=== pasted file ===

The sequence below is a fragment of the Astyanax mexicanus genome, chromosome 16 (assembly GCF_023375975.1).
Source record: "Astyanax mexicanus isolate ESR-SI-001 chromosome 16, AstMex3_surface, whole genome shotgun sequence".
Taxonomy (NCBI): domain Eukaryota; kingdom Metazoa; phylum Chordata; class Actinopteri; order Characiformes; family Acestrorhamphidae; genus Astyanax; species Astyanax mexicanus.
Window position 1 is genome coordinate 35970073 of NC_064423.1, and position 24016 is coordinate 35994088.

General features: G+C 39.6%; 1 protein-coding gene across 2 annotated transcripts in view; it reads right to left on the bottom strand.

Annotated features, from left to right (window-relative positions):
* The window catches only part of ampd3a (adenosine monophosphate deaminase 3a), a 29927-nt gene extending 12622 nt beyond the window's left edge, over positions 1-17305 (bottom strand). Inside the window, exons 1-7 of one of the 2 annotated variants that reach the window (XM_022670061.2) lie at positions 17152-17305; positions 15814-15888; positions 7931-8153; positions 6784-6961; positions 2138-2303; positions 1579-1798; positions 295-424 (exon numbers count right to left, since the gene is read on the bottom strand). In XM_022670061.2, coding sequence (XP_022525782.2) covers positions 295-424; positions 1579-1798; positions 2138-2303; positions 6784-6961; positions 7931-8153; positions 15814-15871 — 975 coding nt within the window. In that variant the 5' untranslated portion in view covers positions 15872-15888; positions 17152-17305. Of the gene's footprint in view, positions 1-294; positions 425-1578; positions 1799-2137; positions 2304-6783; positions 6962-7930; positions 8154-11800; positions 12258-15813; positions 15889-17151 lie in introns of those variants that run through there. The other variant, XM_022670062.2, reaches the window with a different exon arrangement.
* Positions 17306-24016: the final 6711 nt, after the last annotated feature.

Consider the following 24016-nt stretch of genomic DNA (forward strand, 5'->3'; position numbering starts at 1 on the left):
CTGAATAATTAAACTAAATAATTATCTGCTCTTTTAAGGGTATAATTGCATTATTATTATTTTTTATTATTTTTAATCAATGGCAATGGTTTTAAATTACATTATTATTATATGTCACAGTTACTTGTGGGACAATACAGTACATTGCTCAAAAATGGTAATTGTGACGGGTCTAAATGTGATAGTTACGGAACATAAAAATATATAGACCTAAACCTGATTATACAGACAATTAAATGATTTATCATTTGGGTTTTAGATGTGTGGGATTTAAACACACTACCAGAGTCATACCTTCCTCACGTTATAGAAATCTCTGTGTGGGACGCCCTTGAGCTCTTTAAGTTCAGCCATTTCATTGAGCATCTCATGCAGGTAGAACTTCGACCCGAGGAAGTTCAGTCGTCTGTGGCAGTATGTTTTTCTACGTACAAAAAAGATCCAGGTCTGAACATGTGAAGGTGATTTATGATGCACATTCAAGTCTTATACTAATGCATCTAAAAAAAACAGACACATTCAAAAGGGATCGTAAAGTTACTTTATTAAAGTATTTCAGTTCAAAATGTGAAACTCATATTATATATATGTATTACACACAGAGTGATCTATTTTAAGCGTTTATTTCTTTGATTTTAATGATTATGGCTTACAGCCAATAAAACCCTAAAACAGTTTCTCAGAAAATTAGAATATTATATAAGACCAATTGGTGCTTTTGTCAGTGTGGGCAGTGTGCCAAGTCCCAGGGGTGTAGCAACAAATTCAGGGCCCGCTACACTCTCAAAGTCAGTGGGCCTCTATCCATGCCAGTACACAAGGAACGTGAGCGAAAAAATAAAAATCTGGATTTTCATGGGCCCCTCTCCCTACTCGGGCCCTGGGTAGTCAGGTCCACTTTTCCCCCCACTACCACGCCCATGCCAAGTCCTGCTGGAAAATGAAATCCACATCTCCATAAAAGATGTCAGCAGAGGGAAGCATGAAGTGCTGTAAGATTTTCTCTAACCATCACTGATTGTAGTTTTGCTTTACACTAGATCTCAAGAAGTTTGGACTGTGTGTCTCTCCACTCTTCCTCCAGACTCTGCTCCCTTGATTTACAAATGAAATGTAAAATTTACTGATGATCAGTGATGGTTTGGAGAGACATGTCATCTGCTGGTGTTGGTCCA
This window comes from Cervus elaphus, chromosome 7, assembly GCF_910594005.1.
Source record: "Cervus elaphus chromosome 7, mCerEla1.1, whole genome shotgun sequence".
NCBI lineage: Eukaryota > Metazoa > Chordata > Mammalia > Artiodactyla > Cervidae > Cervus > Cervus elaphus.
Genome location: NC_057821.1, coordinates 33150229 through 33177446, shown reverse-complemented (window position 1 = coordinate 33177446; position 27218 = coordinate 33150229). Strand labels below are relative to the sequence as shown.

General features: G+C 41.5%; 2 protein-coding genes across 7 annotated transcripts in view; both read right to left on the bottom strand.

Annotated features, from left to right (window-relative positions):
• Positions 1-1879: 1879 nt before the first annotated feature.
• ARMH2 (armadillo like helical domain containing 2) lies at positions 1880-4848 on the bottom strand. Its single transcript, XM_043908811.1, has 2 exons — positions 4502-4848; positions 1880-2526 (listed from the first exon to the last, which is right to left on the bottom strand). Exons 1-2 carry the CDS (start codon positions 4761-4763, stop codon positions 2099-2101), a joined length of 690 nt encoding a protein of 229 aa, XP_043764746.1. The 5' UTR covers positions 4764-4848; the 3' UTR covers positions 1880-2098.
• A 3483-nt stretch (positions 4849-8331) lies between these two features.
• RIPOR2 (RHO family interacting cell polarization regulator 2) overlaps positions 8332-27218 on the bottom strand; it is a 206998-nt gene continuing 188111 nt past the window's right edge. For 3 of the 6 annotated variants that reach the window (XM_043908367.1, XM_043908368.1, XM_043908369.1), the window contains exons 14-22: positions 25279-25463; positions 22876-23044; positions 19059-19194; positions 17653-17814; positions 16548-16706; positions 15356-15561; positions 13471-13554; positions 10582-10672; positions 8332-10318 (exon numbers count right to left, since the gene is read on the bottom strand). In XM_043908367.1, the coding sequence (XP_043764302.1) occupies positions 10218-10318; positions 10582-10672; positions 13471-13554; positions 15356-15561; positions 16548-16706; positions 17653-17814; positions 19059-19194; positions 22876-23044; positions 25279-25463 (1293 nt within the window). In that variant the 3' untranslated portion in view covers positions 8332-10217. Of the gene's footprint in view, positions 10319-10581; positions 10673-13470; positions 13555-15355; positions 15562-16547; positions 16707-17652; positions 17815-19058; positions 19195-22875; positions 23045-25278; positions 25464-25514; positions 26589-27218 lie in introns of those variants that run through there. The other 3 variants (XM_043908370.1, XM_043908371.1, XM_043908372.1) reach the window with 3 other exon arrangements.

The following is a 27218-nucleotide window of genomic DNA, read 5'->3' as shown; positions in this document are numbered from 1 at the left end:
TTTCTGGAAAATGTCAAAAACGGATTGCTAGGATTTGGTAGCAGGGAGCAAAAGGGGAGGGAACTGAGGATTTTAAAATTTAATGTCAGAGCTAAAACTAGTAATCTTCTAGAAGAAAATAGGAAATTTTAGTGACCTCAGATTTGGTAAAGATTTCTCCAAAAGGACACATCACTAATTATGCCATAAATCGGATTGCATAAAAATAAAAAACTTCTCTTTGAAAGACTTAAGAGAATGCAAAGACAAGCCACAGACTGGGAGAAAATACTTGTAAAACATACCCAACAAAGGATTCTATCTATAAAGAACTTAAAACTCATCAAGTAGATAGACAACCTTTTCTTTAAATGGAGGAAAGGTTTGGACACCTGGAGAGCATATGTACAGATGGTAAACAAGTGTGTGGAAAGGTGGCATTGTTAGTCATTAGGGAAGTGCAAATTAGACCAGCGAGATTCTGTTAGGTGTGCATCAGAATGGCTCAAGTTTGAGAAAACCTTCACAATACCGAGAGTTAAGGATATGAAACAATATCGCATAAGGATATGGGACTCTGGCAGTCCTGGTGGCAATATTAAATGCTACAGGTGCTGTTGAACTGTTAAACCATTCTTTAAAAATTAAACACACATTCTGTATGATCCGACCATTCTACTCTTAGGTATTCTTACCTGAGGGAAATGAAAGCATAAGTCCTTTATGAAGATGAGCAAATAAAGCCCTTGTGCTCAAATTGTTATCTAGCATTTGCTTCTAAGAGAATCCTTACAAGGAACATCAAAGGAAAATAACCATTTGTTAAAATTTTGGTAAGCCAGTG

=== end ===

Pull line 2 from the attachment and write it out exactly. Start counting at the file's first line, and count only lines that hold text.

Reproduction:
Source record: "Astyanax mexicanus isolate ESR-SI-001 chromosome 16, AstMex3_surface, whole genome shotgun sequence".